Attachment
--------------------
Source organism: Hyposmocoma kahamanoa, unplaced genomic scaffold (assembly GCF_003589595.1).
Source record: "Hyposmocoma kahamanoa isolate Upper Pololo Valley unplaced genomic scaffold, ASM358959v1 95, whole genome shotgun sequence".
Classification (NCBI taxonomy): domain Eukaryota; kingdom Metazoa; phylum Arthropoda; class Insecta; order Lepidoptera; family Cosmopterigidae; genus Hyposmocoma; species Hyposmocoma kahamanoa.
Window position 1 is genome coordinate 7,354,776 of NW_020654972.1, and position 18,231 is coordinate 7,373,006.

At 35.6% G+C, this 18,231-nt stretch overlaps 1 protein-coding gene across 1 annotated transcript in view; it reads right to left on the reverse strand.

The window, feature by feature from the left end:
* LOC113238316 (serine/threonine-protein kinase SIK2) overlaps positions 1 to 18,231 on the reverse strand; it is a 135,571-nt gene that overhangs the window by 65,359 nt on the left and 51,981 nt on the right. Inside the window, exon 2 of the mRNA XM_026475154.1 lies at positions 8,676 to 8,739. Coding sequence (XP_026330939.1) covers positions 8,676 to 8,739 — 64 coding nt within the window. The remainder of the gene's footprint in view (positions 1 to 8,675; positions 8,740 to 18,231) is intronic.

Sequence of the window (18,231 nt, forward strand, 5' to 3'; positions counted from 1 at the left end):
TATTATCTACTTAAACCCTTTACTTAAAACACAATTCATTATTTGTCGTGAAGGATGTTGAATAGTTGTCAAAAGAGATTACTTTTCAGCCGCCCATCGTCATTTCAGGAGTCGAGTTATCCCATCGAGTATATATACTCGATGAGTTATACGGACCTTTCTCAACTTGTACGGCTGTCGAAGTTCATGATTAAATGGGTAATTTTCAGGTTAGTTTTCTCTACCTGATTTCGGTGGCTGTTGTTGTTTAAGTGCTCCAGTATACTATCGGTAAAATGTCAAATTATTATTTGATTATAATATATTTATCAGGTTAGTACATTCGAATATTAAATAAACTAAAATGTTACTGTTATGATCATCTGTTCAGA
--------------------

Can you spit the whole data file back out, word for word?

Source organism: Hyposmocoma kahamanoa, unplaced genomic scaffold (assembly GCF_003589595.1).
Source record: "Hyposmocoma kahamanoa isolate Upper Pololo Valley unplaced genomic scaffold, ASM358959v1 95, whole genome shotgun sequence".
Classification (NCBI taxonomy): domain Eukaryota; kingdom Metazoa; phylum Arthropoda; class Insecta; order Lepidoptera; family Cosmopterigidae; genus Hyposmocoma; species Hyposmocoma kahamanoa.
Window position 1 is genome coordinate 7,354,776 of NW_020654972.1, and position 18,231 is coordinate 7,373,006.

At 35.6% G+C, this 18,231-nt stretch overlaps 1 protein-coding gene across 1 annotated transcript in view; it reads right to left on the reverse strand.

The window, feature by feature from the left end:
* LOC113238316 (serine/threonine-protein kinase SIK2) overlaps positions 1 to 18,231 on the reverse strand; it is a 135,571-nt gene that overhangs the window by 65,359 nt on the left and 51,981 nt on the right. Inside the window, exon 2 of the mRNA XM_026475154.1 lies at positions 8,676 to 8,739. Coding sequence (XP_026330939.1) covers positions 8,676 to 8,739 — 64 coding nt within the window. The remainder of the gene's footprint in view (positions 1 to 8,675; positions 8,740 to 18,231) is intronic.

Sequence of the window (18,231 nt, forward strand, 5' to 3'; positions counted from 1 at the left end):
TATTATCTACTTAAACCCTTTACTTAAAACACAATTCATTATTTGTCGTGAAGGATGTTGAATAGTTGTCAAAAGAGATTACTTTTCAGCCGCCCATCGTCATTTCAGGAGTCGAGTTATCCCATCGAGTATATATACTCGATGAGTTATACGGACCTTTCTCAACTTGTACGGCTGTCGAAGTTCATGATTAAATGGGTAATTTTCAGGTTAGTTTTCTCTACCTGATTTCGGTGGCTGTTGTTGTTTAAGTGCTCCAGTATACTATCGGTAAAATGTCAAATTATTATTTGATTATAATATATTTATCAGGTTAGTACATTCGAATATTAAATAAACTAAAATGTTACTGTTATGATCATCTGTTCAGA